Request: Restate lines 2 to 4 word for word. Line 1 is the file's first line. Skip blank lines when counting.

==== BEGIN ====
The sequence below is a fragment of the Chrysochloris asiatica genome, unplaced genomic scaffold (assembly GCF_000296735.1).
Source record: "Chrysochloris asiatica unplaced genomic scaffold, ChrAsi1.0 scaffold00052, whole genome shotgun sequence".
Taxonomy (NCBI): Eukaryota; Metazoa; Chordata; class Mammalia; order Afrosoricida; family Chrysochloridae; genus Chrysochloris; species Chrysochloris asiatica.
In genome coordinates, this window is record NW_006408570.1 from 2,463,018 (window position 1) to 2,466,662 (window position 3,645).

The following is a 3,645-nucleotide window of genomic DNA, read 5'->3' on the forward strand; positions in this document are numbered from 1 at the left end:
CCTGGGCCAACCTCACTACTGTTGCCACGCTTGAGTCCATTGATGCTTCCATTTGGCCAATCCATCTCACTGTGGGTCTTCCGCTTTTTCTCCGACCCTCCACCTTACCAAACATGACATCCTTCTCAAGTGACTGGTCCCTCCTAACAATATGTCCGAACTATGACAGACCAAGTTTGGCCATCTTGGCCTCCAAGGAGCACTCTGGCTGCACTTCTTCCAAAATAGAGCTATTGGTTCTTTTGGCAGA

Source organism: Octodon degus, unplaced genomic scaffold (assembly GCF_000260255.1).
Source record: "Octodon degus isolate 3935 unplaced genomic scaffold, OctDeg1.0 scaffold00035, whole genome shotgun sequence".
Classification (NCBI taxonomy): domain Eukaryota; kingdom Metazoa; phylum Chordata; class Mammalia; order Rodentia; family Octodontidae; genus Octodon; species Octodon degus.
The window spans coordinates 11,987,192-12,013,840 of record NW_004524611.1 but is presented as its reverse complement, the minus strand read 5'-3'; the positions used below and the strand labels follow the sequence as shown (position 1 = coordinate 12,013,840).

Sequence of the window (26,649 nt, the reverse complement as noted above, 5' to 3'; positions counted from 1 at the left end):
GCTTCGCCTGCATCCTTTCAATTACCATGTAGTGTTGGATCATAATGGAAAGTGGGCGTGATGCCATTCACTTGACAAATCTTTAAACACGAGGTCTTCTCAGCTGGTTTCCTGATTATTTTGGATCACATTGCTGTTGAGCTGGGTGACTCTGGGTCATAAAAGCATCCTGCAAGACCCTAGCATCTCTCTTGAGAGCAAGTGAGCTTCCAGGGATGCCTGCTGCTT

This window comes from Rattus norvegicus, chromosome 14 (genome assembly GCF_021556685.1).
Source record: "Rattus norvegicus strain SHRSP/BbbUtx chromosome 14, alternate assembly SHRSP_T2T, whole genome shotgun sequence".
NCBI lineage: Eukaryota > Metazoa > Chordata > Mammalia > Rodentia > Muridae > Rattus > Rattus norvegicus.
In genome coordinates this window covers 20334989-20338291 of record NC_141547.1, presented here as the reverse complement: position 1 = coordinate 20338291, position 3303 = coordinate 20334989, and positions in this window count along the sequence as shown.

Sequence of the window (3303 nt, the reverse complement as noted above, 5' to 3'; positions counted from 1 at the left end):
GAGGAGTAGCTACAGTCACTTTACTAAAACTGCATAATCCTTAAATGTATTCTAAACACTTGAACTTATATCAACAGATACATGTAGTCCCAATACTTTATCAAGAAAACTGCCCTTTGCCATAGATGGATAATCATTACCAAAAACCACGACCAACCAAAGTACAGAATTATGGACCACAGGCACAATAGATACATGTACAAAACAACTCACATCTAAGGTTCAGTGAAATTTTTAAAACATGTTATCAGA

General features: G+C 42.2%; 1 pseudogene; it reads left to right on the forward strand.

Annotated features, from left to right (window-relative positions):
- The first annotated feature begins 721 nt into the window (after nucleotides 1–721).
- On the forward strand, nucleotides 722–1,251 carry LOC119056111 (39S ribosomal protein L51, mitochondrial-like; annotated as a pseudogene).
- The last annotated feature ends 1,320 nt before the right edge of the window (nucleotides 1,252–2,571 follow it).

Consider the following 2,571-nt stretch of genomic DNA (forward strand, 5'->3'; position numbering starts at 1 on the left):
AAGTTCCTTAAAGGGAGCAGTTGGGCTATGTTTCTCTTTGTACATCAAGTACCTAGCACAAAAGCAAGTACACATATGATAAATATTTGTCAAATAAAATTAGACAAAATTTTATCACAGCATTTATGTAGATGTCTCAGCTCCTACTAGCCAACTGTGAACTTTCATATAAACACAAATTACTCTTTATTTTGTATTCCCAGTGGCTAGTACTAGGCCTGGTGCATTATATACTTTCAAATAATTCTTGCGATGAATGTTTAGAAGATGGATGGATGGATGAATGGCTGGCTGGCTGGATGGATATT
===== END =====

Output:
Source record: "Chrysochloris asiatica unplaced genomic scaffold, ChrAsi1.0 scaffold00052, whole genome shotgun sequence".
Taxonomy (NCBI): Eukaryota; Metazoa; Chordata; class Mammalia; order Afrosoricida; family Chrysochloridae; genus Chrysochloris; species Chrysochloris asiatica.
In genome coordinates, this window is record NW_006408570.1 from 2,463,018 (window position 1) to 2,466,662 (window position 3,645).